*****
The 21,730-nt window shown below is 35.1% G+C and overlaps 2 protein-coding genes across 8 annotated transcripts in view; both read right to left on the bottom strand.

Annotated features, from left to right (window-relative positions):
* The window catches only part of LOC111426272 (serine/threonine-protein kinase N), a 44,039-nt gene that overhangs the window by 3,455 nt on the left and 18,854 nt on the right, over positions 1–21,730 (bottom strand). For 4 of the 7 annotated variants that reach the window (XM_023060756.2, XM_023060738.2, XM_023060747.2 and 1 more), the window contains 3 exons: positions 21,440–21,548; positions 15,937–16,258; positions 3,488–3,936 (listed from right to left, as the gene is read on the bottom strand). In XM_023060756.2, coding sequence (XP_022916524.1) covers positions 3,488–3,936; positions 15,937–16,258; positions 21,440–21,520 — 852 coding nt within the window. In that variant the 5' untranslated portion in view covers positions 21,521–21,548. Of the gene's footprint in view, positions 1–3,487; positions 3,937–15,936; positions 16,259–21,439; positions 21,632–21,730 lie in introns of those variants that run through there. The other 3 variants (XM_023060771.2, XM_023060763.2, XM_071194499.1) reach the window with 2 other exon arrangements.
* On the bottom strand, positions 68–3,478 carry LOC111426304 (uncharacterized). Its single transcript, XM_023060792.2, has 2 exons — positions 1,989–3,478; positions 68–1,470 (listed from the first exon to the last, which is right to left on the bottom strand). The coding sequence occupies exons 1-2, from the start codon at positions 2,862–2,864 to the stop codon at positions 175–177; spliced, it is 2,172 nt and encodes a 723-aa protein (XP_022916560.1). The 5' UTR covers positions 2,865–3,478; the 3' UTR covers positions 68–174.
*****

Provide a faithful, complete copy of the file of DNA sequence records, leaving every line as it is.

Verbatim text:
The 21,730-nt window shown below is 35.1% G+C and overlaps 2 protein-coding genes across 8 annotated transcripts in view; both read right to left on the bottom strand.

Annotated features, from left to right (window-relative positions):
* The window catches only part of LOC111426272 (serine/threonine-protein kinase N), a 44,039-nt gene that overhangs the window by 3,455 nt on the left and 18,854 nt on the right, over positions 1–21,730 (bottom strand). For 4 of the 7 annotated variants that reach the window (XM_023060756.2, XM_023060738.2, XM_023060747.2 and 1 more), the window contains 3 exons: positions 21,440–21,548; positions 15,937–16,258; positions 3,488–3,936 (listed from right to left, as the gene is read on the bottom strand). In XM_023060756.2, coding sequence (XP_022916524.1) covers positions 3,488–3,936; positions 15,937–16,258; positions 21,440–21,520 — 852 coding nt within the window. In that variant the 5' untranslated portion in view covers positions 21,521–21,548. Of the gene's footprint in view, positions 1–3,487; positions 3,937–15,936; positions 16,259–21,439; positions 21,632–21,730 lie in introns of those variants that run through there. The other 3 variants (XM_023060771.2, XM_023060763.2, XM_071194499.1) reach the window with 2 other exon arrangements.
* On the bottom strand, positions 68–3,478 carry LOC111426304 (uncharacterized). Its single transcript, XM_023060792.2, has 2 exons — positions 1,989–3,478; positions 68–1,470 (listed from the first exon to the last, which is right to left on the bottom strand). The coding sequence occupies exons 1-2, from the start codon at positions 2,862–2,864 to the stop codon at positions 175–177; spliced, it is 2,172 nt and encodes a 723-aa protein (XP_022916560.1). The 5' UTR covers positions 2,865–3,478; the 3' UTR covers positions 68–174.